CHP leader goes to Diyarbakır, focuses on Kurdish issue
On June 20, that is tomorrow, Kemal Kılıçdaroğlu, the leader of the social democratic main opposition Republican People’s Party (CHP), will be in the pre-dominantly Kurdish-populated city of Diyarbakır, in Turkey’s southeast, where he will attend an interesting meeting.
The meeting is organized by the Tigris Communal Research Center (DİTAM), a local think tank, as a part of its “Tigris Dialogue” seminars, in reference to the river Tigris, which the city is located on.
For three hours, Kılıçdaroğlu will answer the questions of 20 NGO representatives from not only Diyarbakır but also from neighboring cities. There is no doubt that Turkey’s chronic Kurdish issue is going to be the number one item on the agenda. The CHP head will be the second party leader to be invited to the Tigris Dialogue seminars, after Selahattin Demirtaş, the co-leader of the Kurdish problem-focused Peace and Democracy Party (BDP), which shares the same grassroots as the outlawed Kurdistan Workers’ Party (PKK).
DİTEM invited Kılıçdaroğlu at a time when important domestic and international developments are taking place. Those are the upcoming presidential elections, of which the first round will be held on Aug. 10; the dialogue initiative of Prime Minister Tayyip Erdoğan with the PKK in pursuit of a political settlement; and the civil war(s) in Syria and Iraq, which have led to another Kurdish-controlled (with PKK influence) territory on Turkey’s border with Syria, after the one in Iraq; and, of course, there is also the sectarian fight in Iraq, in which Kurdish parties also play a role.
Kılıçdaroğlu recently made a call to the BDP (under its new roof as the Peoples’ Democracy Party, or HDP) to support the joint opposition presidential candidate against the ruling Justice and Development Party’s (AK Parti) candidate, whether this is PM Erdoğan or someone else. Demirtaş’s answer was that this would depend on the candidate, since the BDP/HDP would not consider supporting any names who have taken a stance against Kurdish demands in the past. That reply came before the CHP announced its candidate as Dr. Ekmeleddin İhsanoğlu, the former secretary general of the Organization of Islamic Cooperation (OIC), who is also fully supported by the second largest opposition party, the Nationalist Movement Party (MHP).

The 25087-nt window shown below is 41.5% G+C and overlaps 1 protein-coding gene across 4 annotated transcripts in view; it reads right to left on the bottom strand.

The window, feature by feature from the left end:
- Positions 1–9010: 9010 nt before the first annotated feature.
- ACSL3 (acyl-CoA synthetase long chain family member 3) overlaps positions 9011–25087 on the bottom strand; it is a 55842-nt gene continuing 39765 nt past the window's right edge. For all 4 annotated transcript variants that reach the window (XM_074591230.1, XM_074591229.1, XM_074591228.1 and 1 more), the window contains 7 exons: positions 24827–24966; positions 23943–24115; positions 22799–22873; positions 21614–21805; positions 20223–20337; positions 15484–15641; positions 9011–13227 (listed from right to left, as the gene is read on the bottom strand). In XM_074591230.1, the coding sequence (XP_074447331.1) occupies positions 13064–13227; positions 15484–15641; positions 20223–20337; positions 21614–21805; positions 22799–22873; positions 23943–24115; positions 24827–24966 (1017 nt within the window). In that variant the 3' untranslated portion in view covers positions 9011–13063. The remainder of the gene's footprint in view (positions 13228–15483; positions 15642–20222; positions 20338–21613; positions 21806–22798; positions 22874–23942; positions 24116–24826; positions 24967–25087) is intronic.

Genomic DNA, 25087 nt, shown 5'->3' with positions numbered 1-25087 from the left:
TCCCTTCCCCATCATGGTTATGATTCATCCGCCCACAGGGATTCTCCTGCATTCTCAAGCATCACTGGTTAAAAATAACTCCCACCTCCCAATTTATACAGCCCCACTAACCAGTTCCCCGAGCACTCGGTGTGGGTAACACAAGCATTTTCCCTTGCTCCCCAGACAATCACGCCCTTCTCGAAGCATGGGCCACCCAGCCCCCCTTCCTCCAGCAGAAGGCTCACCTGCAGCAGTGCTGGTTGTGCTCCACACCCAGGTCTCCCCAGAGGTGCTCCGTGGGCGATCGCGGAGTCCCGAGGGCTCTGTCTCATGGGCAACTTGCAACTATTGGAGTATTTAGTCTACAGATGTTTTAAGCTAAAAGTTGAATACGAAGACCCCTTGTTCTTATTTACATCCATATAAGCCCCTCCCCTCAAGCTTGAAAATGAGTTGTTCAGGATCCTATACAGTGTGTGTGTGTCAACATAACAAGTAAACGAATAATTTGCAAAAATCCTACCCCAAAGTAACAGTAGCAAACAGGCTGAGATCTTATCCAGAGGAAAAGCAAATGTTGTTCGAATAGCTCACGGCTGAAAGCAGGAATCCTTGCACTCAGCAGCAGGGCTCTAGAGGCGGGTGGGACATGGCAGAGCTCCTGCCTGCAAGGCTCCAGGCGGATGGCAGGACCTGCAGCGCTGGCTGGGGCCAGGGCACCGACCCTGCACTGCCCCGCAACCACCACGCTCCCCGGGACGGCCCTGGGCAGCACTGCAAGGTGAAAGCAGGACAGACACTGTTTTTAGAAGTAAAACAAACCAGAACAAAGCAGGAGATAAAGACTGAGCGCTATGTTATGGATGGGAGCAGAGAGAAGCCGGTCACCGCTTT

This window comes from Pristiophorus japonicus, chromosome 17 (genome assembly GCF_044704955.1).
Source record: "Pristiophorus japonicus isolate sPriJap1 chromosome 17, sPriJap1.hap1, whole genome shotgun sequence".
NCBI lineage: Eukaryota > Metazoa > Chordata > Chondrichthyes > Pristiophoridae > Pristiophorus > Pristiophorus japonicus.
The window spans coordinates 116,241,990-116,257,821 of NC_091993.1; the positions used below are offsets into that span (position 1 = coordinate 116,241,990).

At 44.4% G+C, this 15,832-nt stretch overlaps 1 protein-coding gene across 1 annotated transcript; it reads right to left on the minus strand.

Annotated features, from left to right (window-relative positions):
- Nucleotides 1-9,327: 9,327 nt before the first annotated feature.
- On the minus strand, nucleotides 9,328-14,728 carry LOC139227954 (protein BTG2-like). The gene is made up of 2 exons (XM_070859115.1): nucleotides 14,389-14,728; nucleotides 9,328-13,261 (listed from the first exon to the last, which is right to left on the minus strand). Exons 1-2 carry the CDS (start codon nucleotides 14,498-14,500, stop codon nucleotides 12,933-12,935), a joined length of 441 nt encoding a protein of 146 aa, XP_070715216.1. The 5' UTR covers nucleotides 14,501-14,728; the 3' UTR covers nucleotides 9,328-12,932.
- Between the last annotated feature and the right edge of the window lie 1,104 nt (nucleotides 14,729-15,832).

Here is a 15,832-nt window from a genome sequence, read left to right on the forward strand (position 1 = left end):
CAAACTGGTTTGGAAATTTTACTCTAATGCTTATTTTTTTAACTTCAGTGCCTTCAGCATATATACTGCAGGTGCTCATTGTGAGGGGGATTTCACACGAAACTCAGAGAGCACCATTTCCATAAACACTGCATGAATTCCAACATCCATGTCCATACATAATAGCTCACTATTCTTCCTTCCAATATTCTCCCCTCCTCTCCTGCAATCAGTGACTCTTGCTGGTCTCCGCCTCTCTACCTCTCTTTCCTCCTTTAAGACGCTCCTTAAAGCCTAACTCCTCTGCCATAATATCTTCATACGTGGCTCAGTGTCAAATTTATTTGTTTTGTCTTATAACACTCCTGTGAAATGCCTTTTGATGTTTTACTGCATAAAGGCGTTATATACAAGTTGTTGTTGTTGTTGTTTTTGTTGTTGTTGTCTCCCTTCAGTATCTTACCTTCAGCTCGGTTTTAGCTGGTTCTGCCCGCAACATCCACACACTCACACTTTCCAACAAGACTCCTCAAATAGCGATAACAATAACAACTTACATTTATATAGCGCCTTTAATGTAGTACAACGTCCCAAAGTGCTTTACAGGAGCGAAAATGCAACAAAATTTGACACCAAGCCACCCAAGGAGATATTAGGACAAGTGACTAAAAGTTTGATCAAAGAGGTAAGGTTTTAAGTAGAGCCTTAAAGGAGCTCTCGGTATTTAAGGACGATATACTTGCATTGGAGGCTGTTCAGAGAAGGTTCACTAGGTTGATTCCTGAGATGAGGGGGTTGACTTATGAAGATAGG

That did not seem to attract the BDP, which immediately proposed Rıza Türmen of the CHP, a former diplomat and a former judge of the European Court of Human Rights (ECHR), as its candidate. It’s true that İhsanoğlu comes from a conservative background, and the fact that the Turkish nationalist MHP’s agreement on his name is not a positive point for the BDP, but İhsanoğlu is a man of moderation, and has not taken any stance against the individual and cultural rights of Kurds. In response to the offer from the BDP, Türmen said “No, thank you,” but the offer clearly indicated a tendency within the BDP that is open for dialogue with the CHP - as the Diyarbakır meeting also shows - before the presidentials.
The PKK and the BDP are suspicious that the Erdoğan government is playing with time in order to postpone answering their demand for more autonomy and more flexible prison conditions - if not release - for jailed PKK leader Abdullah Öcalan until after the presidential elections. They also suspect he may then only postpone it again until after the parliamentary elections in June 2015.
It seems the BDP’s possible feelings are reciprocal. On June 13, Kılıçdaroğlu held a meeting with a group of Kurdish opinion holders in Istanbul, in order to exchange views about Erdoğan’s Kurdish initiative and the expectations of Kurdish voters from the CHP.
All this makes the Friday meeting of Kılıçdaroğlu with Kurdish NGO’s more interesting to consider for any results ahead of the election.